According to MANA, HHM will be the first to look at Hanjin’s vessels, with the focus on five 13,000-container ships. But it isn’t certain HMM will find the money to buy the ships, which could go for around $90 million each.
The South Korean government and Korea Development Bank (KDB), Hanjin’s biggest creditor, are believed to support HMM if the firm decided to acquire Hanjin assests.
The government and creditors have already stated they will not inject any more funds except the promised money to release the containers stranded aboard Hanjin fleet across the world.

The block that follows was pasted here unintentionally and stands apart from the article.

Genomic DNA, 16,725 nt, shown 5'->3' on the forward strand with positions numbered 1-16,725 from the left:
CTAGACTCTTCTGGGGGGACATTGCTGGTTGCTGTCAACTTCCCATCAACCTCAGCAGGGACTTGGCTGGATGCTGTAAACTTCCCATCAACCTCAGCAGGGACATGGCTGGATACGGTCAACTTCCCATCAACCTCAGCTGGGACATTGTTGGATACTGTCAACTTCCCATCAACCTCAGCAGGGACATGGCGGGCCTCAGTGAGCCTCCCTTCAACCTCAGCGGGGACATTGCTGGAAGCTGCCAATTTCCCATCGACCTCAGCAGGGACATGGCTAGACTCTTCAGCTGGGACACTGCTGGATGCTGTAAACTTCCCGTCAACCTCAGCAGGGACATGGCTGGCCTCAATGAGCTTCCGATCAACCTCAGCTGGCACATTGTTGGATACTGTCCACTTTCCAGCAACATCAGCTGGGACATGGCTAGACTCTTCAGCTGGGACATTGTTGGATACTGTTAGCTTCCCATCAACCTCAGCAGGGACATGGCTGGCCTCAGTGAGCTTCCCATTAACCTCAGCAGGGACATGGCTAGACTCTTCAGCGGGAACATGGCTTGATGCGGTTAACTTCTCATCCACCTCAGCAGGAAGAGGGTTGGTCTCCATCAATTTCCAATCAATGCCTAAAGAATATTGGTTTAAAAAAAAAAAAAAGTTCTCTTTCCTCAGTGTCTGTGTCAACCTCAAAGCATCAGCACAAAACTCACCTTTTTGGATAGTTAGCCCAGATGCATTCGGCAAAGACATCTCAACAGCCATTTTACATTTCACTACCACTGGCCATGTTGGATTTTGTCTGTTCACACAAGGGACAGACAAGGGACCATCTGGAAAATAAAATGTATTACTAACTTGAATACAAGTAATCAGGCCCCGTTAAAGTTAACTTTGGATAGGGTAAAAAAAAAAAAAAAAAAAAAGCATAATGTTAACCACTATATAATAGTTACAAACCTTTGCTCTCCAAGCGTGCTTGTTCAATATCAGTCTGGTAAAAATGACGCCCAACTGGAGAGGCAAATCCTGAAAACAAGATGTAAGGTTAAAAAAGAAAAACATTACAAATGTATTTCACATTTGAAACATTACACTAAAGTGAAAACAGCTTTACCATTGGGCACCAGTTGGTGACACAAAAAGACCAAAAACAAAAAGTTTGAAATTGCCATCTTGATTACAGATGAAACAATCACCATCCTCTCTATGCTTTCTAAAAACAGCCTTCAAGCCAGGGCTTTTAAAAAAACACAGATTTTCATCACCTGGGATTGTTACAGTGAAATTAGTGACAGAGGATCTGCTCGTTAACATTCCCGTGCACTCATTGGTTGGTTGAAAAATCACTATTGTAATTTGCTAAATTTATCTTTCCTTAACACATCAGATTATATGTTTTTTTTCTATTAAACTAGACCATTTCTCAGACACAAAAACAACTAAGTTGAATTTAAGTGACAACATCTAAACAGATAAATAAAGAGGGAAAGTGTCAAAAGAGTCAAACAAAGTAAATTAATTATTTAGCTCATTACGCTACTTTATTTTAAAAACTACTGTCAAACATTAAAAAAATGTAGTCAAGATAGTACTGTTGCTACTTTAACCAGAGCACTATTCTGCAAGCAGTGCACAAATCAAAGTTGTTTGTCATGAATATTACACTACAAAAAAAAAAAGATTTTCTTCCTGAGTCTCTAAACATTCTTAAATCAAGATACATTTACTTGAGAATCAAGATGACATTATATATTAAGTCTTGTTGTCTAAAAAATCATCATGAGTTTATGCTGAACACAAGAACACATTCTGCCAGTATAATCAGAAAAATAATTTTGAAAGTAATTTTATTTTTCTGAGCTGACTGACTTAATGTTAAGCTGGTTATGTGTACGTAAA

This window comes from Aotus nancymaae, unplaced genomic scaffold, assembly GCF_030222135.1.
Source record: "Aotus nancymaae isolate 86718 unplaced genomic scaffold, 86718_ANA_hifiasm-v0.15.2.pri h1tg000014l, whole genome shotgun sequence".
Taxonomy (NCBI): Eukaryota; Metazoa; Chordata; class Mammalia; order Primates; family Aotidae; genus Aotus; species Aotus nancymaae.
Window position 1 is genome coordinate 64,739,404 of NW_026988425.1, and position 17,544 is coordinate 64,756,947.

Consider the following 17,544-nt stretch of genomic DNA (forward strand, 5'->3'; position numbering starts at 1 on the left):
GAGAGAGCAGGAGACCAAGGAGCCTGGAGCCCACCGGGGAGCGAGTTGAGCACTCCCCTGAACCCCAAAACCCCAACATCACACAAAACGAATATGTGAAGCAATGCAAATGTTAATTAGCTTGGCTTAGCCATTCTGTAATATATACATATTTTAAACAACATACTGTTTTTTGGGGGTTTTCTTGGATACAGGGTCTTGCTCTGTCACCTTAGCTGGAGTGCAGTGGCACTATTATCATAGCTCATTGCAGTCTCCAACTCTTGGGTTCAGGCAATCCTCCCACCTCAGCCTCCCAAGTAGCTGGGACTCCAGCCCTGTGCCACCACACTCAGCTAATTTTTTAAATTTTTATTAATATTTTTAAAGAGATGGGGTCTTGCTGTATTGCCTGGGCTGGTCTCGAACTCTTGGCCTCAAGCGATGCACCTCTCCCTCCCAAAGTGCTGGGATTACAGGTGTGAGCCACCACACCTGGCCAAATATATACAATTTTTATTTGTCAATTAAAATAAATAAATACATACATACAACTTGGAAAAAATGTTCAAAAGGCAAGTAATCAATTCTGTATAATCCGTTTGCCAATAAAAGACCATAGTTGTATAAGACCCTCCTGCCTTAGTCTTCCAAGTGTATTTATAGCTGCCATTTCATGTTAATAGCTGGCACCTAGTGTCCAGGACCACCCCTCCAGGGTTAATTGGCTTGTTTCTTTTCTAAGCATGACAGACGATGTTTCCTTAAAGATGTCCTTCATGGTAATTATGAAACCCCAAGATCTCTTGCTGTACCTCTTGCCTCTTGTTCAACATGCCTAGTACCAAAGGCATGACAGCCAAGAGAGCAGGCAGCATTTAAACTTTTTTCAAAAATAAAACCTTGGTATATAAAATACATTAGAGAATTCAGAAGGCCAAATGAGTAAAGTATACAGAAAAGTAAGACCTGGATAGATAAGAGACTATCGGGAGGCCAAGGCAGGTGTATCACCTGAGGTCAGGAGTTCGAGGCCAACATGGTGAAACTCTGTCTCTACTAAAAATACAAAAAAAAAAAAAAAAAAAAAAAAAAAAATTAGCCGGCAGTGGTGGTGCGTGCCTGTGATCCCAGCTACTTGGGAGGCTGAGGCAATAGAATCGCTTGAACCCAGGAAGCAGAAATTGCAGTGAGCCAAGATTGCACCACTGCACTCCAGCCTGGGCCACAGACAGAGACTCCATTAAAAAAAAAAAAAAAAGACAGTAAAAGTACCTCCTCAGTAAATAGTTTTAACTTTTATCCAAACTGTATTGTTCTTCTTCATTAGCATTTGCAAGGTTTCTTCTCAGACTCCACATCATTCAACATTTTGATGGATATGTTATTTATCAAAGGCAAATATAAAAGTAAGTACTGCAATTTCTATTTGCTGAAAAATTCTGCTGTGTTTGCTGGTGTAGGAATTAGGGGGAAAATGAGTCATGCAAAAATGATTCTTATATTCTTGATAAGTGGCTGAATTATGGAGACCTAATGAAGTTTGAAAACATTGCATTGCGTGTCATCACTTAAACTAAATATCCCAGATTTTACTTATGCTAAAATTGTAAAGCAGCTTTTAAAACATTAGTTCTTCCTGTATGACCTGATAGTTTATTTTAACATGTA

HMM has said it is exploring all possibilities with Hanjin after the government raised the issue. A Hyundai spokesman said Friday it is too early to comment or to take any action, as Hanjin has until December to submit a rehabilitation plan to a Korean court, which will then decide whether it can continue operating or be liquidated.
HMM is facing its own financial problems, reeling under 5.2 trillion won ($4.54 billion) of debt after being unprofitable for several years and working on a massive restructuring program.